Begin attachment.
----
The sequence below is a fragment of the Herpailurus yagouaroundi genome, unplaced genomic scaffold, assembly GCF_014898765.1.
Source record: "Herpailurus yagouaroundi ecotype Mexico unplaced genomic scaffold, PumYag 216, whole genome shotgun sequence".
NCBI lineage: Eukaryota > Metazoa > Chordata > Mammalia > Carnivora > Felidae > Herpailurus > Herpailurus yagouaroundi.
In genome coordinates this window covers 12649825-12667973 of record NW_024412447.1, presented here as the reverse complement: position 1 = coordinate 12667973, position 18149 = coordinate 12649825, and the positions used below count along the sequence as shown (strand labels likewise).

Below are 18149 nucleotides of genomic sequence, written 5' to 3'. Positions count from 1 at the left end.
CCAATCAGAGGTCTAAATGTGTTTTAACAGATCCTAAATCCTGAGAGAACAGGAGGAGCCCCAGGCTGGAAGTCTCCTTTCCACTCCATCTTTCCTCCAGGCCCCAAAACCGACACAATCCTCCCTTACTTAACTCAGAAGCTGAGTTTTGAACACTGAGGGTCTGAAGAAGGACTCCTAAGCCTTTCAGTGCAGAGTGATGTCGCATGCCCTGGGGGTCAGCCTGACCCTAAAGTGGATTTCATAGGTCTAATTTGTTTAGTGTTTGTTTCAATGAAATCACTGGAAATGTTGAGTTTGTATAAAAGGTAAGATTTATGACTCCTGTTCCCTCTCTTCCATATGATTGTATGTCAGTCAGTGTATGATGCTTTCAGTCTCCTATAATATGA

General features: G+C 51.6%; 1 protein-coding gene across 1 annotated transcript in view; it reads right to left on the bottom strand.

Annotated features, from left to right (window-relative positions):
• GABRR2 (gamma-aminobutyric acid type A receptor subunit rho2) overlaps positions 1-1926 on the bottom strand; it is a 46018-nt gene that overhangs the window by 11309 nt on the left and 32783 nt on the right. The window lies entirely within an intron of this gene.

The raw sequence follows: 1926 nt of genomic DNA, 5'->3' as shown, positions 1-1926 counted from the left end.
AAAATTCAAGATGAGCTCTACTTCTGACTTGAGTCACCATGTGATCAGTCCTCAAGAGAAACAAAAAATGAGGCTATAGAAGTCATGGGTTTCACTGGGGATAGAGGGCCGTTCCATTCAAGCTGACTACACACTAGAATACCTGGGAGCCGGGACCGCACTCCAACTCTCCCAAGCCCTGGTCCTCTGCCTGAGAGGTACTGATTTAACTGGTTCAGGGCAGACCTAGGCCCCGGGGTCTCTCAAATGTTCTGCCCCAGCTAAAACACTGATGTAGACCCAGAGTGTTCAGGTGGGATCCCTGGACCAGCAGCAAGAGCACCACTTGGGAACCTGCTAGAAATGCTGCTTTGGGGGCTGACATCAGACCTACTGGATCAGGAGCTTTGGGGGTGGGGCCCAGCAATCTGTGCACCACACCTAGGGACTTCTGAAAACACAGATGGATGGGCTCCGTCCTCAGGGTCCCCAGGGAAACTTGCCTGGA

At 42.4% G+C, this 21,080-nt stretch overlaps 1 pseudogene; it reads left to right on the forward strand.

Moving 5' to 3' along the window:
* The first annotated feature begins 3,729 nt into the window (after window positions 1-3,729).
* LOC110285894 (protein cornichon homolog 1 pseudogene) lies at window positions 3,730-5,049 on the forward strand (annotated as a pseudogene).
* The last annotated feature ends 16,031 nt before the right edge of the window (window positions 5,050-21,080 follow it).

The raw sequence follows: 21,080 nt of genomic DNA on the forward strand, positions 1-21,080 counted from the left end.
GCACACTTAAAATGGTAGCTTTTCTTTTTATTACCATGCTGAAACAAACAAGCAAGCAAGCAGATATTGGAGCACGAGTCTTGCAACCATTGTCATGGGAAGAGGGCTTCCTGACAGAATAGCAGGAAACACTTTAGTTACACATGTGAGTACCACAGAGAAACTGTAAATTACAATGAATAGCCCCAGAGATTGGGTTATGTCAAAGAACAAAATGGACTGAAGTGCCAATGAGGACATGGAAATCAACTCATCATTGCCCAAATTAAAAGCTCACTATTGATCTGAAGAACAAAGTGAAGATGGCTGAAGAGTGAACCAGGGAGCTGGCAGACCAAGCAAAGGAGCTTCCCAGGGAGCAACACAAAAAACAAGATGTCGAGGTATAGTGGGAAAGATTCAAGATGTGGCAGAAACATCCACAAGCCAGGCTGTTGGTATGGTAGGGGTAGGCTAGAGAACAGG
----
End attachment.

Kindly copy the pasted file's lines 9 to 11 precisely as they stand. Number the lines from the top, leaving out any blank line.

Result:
• GABRR2 (gamma-aminobutyric acid type A receptor subunit rho2) overlaps positions 1-1926 on the bottom strand; it is a 46018-nt gene that overhangs the window by 11309 nt on the left and 32783 nt on the right. The window lies entirely within an intron of this gene.

The raw sequence follows: 1926 nt of genomic DNA, 5'->3' as shown, positions 1-1926 counted from the left end.
AAAATTCAAGATGAGCTCTACTTCTGACTTGAGTCACCATGTGATCAGTCCTCAAGAGAAACAAAAAATGAGGCTATAGAAGTCATGGGTTTCACTGGGGATAGAGGGCCGTTCCATTCAAGCTGACTACACACTAGAATACCTGGGAGCCGGGACCGCACTCCAACTCTCCCAAGCCCTGGTCCTCTGCCTGAGAGGTACTGATTTAACTGGTTCAGGGCAGACCTAGGCCCCGGGGTCTCTCAAATGTTCTGCCCCAGCTAAAACACTGATGTAGACCCAGAGTGTTCAGGTGGGATCCCTGGACCAGCAGCAAGAGCACCACTTGGGAACCTGCTAGAAATGCTGCTTTGGGGGCTGACATCAGACCTACTGGATCAGGAGCTTTGGGGGTGGGGCCCAGCAATCTGTGCACCACACCTAGGGACTTCTGAAAACACAGATGGATGGGCTCCGTCCTCAGGGTCCCCAGGGAAACTTGCCTGGA